There came a point that I could no longer sit around and mull over the regrets I had for taking the job. I could have sat in my resentment that I had to do this alone. I could have been angry because there was someone that was supposed to help me.
I could have worried about the cleanups and bitched about carrying paint buckets, moving the drop cloths, setting up and prep work, washing brushes, and all that came with this gig. I could have spent my energy on all the above but in reality; none of the above would help me get through painting the staircase.
I’m not sure how many times I went up and down with a paint roller. I’m not sure how many brush strokes it took or how long it took me to paint each landing in the stairwell. All I know is the only way through was to paint one stroke at a time.
There are times when the chores in life seem insurmountable. There are days when we see piles of unpaid bills and unfinished tasks that require our attention. There are days when the heart is absolutely heavy.
There is too much on our plate. Nothing works the way we want. The people we depended on for help decided they had other things to do. The regrets we have come along like an unwanted guest that refuses to leave and the hurtful people in life do nothing but more of the same.
There will always be choices in life. But keep in mind, the truth is we won’t always like the choices we have. We are not going to enjoy everything that comes our way but there are choices. Either we get through or we quit. Either we do the work or we complain but either way, work is a representation of life and rest assured, life is always going to be there until the day we die.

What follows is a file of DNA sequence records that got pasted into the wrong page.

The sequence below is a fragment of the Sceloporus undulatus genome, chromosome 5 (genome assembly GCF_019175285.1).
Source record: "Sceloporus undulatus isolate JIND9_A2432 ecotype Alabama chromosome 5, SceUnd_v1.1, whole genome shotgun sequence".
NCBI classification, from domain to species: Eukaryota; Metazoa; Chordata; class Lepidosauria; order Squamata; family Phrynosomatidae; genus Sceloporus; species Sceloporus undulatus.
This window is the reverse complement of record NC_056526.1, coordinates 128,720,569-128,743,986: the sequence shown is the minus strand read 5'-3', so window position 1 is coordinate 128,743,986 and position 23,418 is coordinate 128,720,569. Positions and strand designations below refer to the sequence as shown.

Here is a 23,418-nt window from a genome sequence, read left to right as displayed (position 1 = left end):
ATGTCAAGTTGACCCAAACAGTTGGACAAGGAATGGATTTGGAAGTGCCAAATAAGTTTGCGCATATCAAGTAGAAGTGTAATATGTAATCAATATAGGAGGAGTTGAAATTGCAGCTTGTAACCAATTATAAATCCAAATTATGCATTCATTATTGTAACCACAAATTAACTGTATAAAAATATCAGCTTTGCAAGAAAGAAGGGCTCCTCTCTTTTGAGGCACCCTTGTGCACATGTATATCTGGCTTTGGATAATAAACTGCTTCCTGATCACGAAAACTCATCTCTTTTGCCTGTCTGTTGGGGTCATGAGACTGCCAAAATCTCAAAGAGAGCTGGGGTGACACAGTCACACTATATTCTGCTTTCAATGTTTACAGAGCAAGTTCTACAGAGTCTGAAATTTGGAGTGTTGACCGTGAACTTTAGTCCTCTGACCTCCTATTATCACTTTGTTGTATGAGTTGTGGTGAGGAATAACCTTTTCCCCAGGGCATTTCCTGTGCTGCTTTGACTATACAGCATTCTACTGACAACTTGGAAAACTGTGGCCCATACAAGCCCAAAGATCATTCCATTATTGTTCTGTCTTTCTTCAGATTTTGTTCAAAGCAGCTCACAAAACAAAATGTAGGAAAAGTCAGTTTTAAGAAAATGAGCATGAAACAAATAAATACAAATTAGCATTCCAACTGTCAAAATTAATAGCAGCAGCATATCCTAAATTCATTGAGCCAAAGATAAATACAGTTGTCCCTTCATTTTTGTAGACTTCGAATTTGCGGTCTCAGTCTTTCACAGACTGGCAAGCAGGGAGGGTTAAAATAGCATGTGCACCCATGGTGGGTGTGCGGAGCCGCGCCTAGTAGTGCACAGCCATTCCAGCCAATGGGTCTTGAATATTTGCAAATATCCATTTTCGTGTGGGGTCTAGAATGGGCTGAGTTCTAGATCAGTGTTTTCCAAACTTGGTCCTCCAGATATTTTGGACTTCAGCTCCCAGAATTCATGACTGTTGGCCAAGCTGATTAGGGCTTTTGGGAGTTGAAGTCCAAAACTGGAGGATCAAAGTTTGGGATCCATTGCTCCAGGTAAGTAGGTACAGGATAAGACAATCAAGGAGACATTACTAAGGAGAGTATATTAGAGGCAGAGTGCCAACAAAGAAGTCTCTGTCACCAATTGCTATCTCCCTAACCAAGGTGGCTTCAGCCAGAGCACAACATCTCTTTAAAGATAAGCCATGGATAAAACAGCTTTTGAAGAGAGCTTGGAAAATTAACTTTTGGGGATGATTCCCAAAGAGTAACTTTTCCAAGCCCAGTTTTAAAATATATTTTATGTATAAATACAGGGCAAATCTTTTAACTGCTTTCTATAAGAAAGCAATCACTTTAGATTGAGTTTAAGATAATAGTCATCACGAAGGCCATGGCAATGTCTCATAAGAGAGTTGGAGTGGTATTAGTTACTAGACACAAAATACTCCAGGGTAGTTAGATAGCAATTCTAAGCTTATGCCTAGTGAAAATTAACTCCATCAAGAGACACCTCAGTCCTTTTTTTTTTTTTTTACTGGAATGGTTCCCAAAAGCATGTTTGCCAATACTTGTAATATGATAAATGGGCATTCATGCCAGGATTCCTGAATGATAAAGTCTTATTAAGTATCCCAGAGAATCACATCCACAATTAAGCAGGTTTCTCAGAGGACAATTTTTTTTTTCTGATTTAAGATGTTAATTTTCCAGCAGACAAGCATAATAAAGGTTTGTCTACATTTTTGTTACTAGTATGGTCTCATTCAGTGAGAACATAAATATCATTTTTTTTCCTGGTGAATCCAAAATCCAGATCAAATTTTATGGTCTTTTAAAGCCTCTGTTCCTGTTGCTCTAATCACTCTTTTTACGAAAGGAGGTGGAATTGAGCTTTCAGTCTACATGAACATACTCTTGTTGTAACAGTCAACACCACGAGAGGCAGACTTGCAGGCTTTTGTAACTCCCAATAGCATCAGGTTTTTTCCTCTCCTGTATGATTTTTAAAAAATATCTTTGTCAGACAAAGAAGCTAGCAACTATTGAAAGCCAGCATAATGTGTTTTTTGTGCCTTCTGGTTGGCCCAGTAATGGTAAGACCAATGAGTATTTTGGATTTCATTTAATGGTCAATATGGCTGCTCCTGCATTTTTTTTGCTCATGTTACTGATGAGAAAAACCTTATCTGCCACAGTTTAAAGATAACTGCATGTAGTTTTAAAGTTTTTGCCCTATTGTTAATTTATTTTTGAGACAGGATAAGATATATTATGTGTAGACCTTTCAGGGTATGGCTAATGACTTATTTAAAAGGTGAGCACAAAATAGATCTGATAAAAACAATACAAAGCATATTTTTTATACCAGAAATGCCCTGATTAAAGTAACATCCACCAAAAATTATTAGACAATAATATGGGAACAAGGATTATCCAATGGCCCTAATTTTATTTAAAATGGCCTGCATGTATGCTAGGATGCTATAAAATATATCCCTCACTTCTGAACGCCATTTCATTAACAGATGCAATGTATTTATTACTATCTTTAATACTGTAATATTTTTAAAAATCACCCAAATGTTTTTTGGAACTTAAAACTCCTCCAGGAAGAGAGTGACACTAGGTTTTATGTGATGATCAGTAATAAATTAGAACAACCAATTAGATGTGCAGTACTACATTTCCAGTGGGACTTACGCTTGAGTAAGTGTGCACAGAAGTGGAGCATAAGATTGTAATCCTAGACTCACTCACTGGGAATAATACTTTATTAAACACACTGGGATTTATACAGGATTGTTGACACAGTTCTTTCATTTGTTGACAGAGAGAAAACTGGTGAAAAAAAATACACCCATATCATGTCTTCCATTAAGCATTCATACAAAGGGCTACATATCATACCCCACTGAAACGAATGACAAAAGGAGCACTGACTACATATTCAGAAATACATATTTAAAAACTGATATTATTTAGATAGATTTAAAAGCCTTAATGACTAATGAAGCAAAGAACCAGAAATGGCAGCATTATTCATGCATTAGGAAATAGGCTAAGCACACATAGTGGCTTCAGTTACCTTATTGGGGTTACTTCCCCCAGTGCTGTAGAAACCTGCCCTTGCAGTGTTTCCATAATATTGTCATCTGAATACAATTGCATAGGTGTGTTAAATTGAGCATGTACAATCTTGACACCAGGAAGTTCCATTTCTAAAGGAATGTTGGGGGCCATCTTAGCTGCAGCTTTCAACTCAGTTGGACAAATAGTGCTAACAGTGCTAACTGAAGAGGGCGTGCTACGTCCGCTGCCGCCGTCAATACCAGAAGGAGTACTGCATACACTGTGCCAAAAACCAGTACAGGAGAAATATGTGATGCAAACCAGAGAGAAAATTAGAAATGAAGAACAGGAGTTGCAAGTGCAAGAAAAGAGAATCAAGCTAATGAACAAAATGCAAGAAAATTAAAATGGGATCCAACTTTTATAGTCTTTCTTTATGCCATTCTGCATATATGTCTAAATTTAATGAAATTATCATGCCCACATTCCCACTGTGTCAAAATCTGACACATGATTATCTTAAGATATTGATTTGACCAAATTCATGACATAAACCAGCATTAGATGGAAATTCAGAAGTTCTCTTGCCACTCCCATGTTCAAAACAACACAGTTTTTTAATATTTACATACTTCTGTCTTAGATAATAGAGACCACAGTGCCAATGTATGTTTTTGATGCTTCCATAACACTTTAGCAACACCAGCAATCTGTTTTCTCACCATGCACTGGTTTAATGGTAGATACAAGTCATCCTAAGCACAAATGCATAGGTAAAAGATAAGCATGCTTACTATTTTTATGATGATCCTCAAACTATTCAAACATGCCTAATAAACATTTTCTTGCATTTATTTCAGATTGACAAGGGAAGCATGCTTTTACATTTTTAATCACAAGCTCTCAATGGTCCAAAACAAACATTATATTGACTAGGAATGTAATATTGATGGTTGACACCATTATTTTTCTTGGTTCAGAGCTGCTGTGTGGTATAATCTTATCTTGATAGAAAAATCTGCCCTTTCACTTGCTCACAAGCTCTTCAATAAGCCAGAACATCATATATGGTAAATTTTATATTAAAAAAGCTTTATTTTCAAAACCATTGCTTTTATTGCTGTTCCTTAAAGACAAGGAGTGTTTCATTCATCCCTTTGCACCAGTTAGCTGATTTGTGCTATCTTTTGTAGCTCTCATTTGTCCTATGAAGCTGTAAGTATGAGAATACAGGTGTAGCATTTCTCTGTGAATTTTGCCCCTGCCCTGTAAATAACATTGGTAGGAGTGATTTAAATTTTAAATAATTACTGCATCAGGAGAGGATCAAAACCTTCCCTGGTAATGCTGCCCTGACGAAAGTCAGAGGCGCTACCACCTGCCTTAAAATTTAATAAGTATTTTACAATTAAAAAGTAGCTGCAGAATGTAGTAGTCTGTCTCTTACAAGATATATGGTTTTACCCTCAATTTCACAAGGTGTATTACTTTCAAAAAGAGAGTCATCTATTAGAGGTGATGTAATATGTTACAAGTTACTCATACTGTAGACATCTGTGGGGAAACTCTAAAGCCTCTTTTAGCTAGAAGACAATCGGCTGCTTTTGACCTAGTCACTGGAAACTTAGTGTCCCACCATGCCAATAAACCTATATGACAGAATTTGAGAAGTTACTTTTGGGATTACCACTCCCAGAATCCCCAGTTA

The point being is we have to create a routine. I was in that stairwell during a miserable time in my life. I was in the middle of a big mistake in my personal life. All the shortcuts I took and all the quick ideas I used to satiate the mind had come to collect.
In the face of my life, the one thing I learned is we all have to pay consequences. Life will always come to collect and sometimes, life comes to collect the past due amounts, which is exactly what happened to me that summer. I was alone because I lost a group of friends. I was upset about a breakup with a girl and went from the manicured hands of a white-collar life to the dirty fingernails of working tools and learning about building trades.
I swore I would never recover. I never thought I would pull through. I never thought I would escape the embarrassment of my decisions, which I did. And not only did I escape them, in fact, I created an entirely new stream of decisions to be embarrassed by.
Life to me is really no different from the job I took that summer in the staircase. There are pros and cons to everything. There are choices that come with everything we do, and in some ways, choices are mandatory. Even if you think you’ve refused to choose, this is still a choice.
In some way, shape, or form, everybody has to serve time doing things they don’t want to do, in which I go back to the oldest jailhouse saying. “Do your time. Don’t let your time do you.”
Freedom is always a mindset. The trouble is when we keep ourselves locked up for so long, we struggle to believe there is a way to recover our freedom . . . and be happy.
Everybody is recovering from something. I know this is true. We all have life to deal with and we all have our fair share of doubt, pain, and hardships. There are going to be mornings when we wake up and the world is nothing but one task after another. There are going to be moments in life when there is no help. The only thing to do is realize our place in this temporary process and take one step at a time. Above all else, when there’s nothing you can do but feel, just breathe.
Trust me. It helps.